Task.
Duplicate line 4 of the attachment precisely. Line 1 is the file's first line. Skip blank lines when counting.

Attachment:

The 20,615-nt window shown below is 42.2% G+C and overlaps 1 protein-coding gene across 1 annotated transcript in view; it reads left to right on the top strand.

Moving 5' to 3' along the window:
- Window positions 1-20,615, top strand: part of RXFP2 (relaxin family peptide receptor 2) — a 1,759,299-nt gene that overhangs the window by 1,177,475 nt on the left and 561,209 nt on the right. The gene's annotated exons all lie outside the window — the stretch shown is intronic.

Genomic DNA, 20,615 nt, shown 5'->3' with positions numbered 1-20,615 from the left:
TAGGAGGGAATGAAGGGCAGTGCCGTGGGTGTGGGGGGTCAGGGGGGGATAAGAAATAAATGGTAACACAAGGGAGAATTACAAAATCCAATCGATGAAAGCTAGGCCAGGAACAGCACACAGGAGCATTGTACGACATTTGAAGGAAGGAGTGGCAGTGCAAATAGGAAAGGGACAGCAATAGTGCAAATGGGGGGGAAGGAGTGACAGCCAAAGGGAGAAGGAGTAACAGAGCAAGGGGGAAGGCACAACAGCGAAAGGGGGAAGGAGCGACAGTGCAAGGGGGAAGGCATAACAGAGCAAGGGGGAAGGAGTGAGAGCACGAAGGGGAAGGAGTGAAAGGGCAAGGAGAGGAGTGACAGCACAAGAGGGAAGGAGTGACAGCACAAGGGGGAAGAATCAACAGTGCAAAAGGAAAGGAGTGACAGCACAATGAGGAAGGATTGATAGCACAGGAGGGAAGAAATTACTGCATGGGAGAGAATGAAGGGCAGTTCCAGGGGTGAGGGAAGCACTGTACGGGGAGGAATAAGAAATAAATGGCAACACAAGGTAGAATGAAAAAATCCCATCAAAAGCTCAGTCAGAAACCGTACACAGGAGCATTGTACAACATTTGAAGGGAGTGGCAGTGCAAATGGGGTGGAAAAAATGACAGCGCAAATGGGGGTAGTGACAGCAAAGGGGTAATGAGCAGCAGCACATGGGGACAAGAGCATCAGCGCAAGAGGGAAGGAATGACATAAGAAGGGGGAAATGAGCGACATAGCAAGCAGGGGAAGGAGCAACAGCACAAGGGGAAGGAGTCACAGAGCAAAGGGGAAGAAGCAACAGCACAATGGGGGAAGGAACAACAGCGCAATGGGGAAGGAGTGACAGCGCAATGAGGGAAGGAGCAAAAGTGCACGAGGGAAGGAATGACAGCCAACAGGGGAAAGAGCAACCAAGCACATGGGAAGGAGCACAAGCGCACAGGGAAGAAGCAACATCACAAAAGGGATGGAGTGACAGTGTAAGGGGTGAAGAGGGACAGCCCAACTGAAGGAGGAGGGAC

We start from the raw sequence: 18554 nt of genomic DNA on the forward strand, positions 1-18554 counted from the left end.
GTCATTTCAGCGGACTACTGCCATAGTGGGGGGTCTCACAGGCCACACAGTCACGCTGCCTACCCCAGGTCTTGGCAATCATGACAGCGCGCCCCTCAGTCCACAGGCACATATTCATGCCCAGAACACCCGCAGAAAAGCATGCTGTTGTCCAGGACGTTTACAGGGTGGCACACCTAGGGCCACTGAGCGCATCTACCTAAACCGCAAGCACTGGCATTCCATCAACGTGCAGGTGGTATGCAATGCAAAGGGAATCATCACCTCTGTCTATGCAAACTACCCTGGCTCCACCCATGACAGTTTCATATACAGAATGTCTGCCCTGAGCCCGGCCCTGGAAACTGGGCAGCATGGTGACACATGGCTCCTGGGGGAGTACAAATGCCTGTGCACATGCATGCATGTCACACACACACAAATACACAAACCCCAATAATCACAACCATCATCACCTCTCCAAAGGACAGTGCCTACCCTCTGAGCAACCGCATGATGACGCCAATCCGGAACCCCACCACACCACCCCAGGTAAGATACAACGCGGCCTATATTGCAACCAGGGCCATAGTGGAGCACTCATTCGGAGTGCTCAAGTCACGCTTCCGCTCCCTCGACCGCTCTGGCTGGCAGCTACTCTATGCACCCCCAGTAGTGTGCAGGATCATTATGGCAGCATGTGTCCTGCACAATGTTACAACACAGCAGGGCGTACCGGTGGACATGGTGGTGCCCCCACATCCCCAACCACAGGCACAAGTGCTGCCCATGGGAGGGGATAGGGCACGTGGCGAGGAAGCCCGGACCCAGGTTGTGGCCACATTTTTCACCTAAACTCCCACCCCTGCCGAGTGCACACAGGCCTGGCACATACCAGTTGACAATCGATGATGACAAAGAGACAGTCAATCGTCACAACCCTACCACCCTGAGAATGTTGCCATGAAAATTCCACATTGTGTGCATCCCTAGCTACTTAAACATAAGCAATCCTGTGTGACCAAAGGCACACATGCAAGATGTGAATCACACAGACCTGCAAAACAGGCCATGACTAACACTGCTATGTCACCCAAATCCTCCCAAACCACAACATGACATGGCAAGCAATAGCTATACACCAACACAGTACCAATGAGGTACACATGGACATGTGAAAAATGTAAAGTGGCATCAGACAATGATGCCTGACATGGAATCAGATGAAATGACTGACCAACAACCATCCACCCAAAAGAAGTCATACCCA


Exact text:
Genomic DNA, 20,615 nt, shown 5'->3' with positions numbered 1-20,615 from the left: